By John Sanguinetti, CTO, Forte Design Systems
Embedded.com (06/01/10, 12:20:00 AM EDT)
In high-level design, high-level code is put through a series of steps on its way to becoming register transfer level (RTL) code. The first step, algorithm design, is usually done in C or C++, where the high-level code that describes how the system will function is created. To be implemented in hardware, this high-level code must be converted to RTL code, using a synthesis tool. It's almost never the case, however, that high-level synthesis using the result of the algorithm design phase will produce a desirable RTL implementation. An architecture design phase that precedes high-level synthesis is required in order to produce RTL code with the desired characteristics.
Making a translation to SystemC for this step has become the preferred high-level design method. In this article, I'll give some examples of steps taken in the architecture design phase that can help you achieve good RTL code.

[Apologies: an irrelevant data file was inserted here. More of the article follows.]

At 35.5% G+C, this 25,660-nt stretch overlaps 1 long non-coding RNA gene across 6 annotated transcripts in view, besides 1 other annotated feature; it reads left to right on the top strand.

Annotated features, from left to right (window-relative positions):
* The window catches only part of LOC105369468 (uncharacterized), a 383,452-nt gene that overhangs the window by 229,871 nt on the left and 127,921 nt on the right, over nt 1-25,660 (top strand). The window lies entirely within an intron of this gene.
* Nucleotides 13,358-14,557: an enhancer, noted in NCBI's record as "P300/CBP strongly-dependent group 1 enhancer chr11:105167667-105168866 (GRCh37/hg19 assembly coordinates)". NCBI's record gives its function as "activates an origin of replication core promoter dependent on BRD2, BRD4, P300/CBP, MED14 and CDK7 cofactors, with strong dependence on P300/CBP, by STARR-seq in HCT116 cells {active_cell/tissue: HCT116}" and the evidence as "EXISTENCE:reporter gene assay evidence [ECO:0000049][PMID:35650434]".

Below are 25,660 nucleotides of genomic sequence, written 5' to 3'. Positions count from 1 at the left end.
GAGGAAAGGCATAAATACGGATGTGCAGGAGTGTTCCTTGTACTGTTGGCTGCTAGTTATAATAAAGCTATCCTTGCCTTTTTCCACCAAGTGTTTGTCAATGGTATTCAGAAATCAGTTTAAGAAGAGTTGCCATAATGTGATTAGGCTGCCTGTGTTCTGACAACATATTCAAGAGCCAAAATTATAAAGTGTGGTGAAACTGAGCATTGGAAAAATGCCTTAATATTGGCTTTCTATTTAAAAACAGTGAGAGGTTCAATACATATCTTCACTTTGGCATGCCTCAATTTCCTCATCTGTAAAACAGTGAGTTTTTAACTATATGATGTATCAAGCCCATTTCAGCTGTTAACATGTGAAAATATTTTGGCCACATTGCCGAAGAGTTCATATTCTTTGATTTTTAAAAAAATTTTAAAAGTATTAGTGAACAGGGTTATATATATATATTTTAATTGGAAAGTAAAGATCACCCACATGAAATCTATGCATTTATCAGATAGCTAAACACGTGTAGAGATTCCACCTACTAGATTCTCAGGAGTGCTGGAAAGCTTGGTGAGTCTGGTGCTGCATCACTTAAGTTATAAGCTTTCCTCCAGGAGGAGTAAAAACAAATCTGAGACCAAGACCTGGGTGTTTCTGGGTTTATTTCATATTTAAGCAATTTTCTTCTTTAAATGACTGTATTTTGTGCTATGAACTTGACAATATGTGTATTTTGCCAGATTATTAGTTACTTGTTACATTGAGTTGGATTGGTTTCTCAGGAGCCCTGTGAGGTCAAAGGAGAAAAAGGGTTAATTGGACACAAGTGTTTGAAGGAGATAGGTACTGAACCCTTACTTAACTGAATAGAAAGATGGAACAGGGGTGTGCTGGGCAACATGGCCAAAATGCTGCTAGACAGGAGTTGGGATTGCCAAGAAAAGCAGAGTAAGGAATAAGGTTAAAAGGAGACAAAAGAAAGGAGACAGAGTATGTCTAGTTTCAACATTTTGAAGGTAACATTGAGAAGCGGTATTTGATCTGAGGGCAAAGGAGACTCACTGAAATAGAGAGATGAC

High-level design has many advantages over the more commonplace design flow that begins with RTL code. Among the most compelling advantages is the improved verification efficiency that a higher level of abstraction offers. It's apparent to the point of being self-evident that when the source code of a design is created, fewer errors occur if the source is at a higher abstraction level than if it is at a lower level. However, a process is still required to verify the transformations that are applied to the design description as it proceeds through the design flow from creation to final realization.
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